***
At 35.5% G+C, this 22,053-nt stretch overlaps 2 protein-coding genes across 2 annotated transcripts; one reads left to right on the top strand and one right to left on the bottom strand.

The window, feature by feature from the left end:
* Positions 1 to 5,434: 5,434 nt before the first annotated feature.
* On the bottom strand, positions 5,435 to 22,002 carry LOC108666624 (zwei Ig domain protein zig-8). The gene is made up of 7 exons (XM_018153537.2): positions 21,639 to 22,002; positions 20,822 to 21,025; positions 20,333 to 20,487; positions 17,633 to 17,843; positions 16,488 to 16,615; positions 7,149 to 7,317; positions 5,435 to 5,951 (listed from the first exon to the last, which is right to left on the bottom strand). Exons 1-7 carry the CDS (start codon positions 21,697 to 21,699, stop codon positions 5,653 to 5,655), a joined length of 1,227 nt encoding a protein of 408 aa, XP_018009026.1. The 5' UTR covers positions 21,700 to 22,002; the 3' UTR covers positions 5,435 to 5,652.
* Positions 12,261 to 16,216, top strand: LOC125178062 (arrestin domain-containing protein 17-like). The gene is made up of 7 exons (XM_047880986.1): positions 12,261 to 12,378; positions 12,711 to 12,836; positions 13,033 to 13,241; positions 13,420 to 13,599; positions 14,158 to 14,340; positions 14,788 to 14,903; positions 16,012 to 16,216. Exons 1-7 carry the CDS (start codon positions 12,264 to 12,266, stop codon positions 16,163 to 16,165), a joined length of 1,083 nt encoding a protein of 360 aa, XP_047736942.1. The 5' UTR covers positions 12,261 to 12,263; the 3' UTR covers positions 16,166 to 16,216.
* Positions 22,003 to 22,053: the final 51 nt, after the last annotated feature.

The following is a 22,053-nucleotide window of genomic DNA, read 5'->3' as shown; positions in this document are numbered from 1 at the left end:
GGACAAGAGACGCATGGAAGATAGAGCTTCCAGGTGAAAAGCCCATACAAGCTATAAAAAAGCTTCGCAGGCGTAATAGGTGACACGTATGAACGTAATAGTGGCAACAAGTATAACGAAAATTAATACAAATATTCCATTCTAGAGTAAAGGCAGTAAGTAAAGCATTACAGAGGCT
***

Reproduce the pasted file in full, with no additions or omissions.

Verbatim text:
At 35.5% G+C, this 22,053-nt stretch overlaps 2 protein-coding genes across 2 annotated transcripts; one reads left to right on the top strand and one right to left on the bottom strand.

The window, feature by feature from the left end:
* Positions 1 to 5,434: 5,434 nt before the first annotated feature.
* On the bottom strand, positions 5,435 to 22,002 carry LOC108666624 (zwei Ig domain protein zig-8). The gene is made up of 7 exons (XM_018153537.2): positions 21,639 to 22,002; positions 20,822 to 21,025; positions 20,333 to 20,487; positions 17,633 to 17,843; positions 16,488 to 16,615; positions 7,149 to 7,317; positions 5,435 to 5,951 (listed from the first exon to the last, which is right to left on the bottom strand). Exons 1-7 carry the CDS (start codon positions 21,697 to 21,699, stop codon positions 5,653 to 5,655), a joined length of 1,227 nt encoding a protein of 408 aa, XP_018009026.1. The 5' UTR covers positions 21,700 to 22,002; the 3' UTR covers positions 5,435 to 5,652.
* Positions 12,261 to 16,216, top strand: LOC125178062 (arrestin domain-containing protein 17-like). The gene is made up of 7 exons (XM_047880986.1): positions 12,261 to 12,378; positions 12,711 to 12,836; positions 13,033 to 13,241; positions 13,420 to 13,599; positions 14,158 to 14,340; positions 14,788 to 14,903; positions 16,012 to 16,216. Exons 1-7 carry the CDS (start codon positions 12,264 to 12,266, stop codon positions 16,163 to 16,165), a joined length of 1,083 nt encoding a protein of 360 aa, XP_047736942.1. The 5' UTR covers positions 12,261 to 12,263; the 3' UTR covers positions 16,166 to 16,216.
* Positions 22,003 to 22,053: the final 51 nt, after the last annotated feature.

The following is a 22,053-nucleotide window of genomic DNA, read 5'->3' as shown; positions in this document are numbered from 1 at the left end:
GGACAAGAGACGCATGGAAGATAGAGCTTCCAGGTGAAAAGCCCATACAAGCTATAAAAAAGCTTCGCAGGCGTAATAGGTGACACGTATGAACGTAATAGTGGCAACAAGTATAACGAAAATTAATACAAATATTCCATTCTAGAGTAAAGGCAGTAAGTAAAGCATTACAGAGGCT